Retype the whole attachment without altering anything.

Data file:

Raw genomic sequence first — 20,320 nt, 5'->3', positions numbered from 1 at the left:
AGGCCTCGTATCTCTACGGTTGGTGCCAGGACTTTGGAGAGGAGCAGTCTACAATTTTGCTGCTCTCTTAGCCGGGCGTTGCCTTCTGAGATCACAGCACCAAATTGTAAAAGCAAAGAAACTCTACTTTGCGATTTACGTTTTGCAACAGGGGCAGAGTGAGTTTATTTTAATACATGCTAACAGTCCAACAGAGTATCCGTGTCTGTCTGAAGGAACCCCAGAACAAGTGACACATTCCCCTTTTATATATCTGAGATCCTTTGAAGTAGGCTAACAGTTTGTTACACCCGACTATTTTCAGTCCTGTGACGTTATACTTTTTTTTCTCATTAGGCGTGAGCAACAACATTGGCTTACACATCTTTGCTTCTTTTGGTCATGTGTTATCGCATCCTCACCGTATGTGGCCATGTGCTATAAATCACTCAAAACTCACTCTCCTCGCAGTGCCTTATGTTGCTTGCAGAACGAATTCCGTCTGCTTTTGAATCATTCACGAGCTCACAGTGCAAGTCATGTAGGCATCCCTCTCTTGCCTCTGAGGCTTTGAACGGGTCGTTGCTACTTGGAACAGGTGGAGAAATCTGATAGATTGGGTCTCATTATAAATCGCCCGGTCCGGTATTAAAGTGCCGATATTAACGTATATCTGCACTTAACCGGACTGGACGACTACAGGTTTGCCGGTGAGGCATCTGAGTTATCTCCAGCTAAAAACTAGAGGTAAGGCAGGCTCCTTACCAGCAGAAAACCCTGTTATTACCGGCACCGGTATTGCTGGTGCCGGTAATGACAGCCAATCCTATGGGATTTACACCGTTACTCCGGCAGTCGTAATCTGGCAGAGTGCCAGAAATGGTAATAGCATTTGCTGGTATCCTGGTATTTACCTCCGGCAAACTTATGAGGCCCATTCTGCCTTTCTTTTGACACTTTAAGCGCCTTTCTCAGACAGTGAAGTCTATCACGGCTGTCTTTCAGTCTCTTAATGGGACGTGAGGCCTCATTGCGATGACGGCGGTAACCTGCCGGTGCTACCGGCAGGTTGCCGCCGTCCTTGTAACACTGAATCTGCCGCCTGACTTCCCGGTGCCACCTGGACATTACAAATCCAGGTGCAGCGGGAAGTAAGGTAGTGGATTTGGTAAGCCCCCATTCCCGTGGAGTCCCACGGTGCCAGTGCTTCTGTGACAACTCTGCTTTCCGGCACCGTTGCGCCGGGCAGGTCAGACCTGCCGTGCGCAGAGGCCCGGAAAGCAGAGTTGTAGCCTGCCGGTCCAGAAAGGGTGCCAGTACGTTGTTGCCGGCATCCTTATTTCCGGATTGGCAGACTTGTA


Raw genomic sequence first — 20,320 nt, 5'->3', positions numbered from 1 at the left:
AGGCCTCGTATCTCTACGGTTGGTGCCAGGACTTTGGAGAGGAGCAGTCTACAATTTTGCTGCTCTCTTAGCCGGGCGTTGCCTTCTGAGATCACAGCACCAAATTGTAAAAGCAAAGAAACTCTACTTTGCGATTTACGTTTTGCAACAGGGGCAGAGTGAGTTTATTTTAATACATGCTAACAGTCCAACAGAGTATCCGTGTCTGTCTGAAGGAACCCCAGAACAAGTGACACATTCCCCTTTTATATATCTGAGATCCTTTGAAGTAGGCTAACAGTTTGTTACACCCGACTATTTTCAGTCCTGTGACGTTATACTTTTTTTTCTCATTAGGCGTGAGCAACAACATTGGCTTACACATCTTTGCTTCTTTTGGTCATGTGTTATCGCATCCTCACCGTATGTGGCCATGTGCTATAAATCACTCAAAACTCACTCTCCTCGCAGTGCCTTATGTTGCTTGCAGAACGAATTCCGTCTGCTTTTGAATCATTCACGAGCTCACAGTGCAAGTCATGTAGGCATCCCTCTCTTGCCTCTGAGGCTTTGAACGGGTCGTTGCTACTTGGAACAGGTGGAGAAATCTGATAGATTGGGTCTCATTATAAATCGCCCGGTCCGGTATTAAAGTGCCGATATTAACGTATATCTGCACTTAACCGGACTGGACGACTACAGGTTTGCCGGTGAGGCATCTGAGTTATCTCCAGCTAAAAACTAGAGGTAAGGCAGGCTCCTTACCAGCAGAAAACCCTGTTATTACCGGCACCGGTATTGCTGGTGCCGGTAATGACAGCCAATCCTATGGGATTTACACCGTTACTCCGGCAGTCGTAATCTGGCAGAGTGCCAGAAATGGTAATAGCATTTGCTGGTATCCTGGTATTTACCTCCGGCAAACTTATGAGGCCCATTCTGCCTTTCTTTTGACACTTTAAGCGCCTTTCTCAGACAGTGAAGTCTATCACGGCTGTCTTTCAGTCTCTTAATGGGACGTGAGGCCTCATTGCGATGACGGCGGTAACCTGCCGGTGCTACCGGCAGGTTGCCGCCGTCCTTGTAACACTGAATCTGCCGCCTGACTTCCCGGTGCCACCTGGACATTACAAATCCAGGTGCAGCGGGAAGTAAGGTAGTGGATTTGGTAAGCCCCCATTCCCGTGGAGTCCCACGGTGCCAGTGCTTCTGTGACAACTCTGCTTTCCGGCACCGTTGCGCCGGGCAGGTCAGACCTGCCGTGCGCAGAGGCCCGGAAAGCAGAGTTGTAGCCTGCCGGTCCAGAAAGGGTGCCAGTACGTTGTTGCCGGCATCCTTATTTCCGGATTGGCAGACTTGTA